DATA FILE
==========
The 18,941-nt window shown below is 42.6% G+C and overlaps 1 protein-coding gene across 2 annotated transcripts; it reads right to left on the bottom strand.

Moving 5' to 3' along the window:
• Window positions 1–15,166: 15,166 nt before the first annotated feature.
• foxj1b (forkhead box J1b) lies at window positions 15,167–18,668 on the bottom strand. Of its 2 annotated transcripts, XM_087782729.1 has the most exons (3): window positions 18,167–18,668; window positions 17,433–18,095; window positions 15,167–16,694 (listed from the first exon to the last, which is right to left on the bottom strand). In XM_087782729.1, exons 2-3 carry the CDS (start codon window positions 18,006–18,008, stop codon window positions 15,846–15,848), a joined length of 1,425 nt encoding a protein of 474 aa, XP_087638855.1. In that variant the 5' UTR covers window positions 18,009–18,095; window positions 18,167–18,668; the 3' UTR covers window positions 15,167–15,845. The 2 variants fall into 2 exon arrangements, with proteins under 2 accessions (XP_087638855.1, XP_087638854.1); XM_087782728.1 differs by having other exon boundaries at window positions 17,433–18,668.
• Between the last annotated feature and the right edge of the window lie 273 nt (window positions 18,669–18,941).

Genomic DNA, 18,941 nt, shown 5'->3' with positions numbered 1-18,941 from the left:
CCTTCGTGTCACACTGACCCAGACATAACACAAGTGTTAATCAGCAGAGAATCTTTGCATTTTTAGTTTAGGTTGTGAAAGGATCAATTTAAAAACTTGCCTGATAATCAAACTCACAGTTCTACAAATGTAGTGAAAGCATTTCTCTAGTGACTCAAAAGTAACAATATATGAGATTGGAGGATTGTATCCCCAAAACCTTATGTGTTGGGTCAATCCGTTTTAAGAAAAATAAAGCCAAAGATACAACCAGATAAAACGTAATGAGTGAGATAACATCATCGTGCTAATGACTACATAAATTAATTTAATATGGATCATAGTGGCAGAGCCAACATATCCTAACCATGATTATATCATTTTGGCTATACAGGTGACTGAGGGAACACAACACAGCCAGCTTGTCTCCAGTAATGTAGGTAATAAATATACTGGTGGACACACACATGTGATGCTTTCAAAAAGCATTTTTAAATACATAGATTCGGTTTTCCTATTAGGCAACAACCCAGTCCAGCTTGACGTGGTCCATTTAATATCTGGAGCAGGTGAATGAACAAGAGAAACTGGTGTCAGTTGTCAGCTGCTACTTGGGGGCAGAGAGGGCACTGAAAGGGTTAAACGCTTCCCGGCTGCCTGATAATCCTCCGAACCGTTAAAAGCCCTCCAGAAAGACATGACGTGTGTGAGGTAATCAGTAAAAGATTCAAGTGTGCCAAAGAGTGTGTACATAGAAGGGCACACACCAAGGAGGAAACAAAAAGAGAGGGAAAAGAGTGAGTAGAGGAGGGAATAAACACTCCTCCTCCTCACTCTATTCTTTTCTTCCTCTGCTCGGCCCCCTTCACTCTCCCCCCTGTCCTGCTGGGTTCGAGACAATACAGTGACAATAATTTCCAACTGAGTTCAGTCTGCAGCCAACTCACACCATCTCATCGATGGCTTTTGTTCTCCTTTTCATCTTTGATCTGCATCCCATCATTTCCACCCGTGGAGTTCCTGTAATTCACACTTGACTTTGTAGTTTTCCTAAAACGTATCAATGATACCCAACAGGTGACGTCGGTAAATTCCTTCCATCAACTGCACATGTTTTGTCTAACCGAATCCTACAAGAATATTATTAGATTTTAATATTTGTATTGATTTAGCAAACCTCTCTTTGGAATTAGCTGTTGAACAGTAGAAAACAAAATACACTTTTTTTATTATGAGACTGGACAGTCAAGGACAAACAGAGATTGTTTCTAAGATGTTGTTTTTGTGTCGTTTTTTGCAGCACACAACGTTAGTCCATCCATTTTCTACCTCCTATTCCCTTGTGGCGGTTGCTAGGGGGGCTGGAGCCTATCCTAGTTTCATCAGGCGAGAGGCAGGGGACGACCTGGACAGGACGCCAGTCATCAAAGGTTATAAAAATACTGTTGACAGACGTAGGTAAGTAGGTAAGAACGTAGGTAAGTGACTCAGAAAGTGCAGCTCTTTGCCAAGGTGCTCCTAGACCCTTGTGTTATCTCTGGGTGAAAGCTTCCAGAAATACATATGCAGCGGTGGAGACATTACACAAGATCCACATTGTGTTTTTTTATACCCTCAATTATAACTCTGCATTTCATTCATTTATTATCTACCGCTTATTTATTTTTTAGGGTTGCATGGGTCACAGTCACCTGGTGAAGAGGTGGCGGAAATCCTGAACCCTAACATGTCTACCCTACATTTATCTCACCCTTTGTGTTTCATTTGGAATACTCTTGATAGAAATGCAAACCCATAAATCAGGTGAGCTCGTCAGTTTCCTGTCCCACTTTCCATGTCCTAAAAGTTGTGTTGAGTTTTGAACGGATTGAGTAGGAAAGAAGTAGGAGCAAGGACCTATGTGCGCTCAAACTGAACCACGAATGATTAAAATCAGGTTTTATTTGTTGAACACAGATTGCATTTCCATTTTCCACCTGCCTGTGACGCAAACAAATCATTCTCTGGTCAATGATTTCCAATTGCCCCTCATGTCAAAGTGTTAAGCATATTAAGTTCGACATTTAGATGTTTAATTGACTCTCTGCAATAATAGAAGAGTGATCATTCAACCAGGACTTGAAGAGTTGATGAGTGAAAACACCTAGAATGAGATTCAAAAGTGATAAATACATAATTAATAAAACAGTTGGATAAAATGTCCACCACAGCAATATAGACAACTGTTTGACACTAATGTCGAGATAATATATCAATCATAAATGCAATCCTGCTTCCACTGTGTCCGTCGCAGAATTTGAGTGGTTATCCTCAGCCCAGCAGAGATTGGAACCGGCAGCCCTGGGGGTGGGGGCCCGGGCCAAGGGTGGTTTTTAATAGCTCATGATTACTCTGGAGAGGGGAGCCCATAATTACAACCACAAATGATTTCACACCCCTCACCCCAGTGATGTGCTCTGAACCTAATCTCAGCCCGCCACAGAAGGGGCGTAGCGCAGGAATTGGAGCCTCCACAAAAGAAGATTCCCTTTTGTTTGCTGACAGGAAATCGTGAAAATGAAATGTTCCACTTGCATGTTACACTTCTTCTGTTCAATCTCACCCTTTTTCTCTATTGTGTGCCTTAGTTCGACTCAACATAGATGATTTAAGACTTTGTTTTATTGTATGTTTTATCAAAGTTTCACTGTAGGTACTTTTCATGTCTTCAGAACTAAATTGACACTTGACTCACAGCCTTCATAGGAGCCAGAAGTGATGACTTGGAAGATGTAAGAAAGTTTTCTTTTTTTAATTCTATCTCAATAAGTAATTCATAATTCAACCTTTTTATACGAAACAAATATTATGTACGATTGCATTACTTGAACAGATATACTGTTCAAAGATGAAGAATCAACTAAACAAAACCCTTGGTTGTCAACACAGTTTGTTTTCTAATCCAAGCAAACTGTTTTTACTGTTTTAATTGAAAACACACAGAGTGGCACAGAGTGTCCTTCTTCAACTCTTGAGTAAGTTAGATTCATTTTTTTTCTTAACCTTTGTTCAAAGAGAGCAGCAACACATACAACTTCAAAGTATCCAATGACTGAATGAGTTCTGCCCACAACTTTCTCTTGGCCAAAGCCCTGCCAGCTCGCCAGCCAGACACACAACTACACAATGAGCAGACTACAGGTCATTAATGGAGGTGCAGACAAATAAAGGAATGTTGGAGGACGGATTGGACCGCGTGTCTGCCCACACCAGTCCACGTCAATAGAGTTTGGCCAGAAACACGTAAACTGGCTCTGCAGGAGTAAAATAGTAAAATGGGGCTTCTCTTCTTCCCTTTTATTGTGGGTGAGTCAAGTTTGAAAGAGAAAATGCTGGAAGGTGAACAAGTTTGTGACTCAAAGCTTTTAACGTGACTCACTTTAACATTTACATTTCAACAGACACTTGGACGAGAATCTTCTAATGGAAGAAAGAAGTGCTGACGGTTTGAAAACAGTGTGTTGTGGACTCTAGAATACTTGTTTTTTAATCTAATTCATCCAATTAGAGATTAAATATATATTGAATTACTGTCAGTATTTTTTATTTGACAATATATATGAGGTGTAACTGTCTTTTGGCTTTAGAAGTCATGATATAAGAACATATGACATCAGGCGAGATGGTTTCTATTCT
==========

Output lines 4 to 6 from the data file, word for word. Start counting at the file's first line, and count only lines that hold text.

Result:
• foxj1b (forkhead box J1b) lies at window positions 15,167–18,668 on the bottom strand. Of its 2 annotated transcripts, XM_087782729.1 has the most exons (3): window positions 18,167–18,668; window positions 17,433–18,095; window positions 15,167–16,694 (listed from the first exon to the last, which is right to left on the bottom strand). In XM_087782729.1, exons 2-3 carry the CDS (start codon window positions 18,006–18,008, stop codon window positions 15,846–15,848), a joined length of 1,425 nt encoding a protein of 474 aa, XP_087638855.1. In that variant the 5' UTR covers window positions 18,009–18,095; window positions 18,167–18,668; the 3' UTR covers window positions 15,167–15,845. The 2 variants fall into 2 exon arrangements, with proteins under 2 accessions (XP_087638855.1, XP_087638854.1); XM_087782728.1 differs by having other exon boundaries at window positions 17,433–18,668.
• Between the last annotated feature and the right edge of the window lie 273 nt (window positions 18,669–18,941).

Genomic DNA, 18,941 nt, shown 5'->3' with positions numbered 1-18,941 from the left: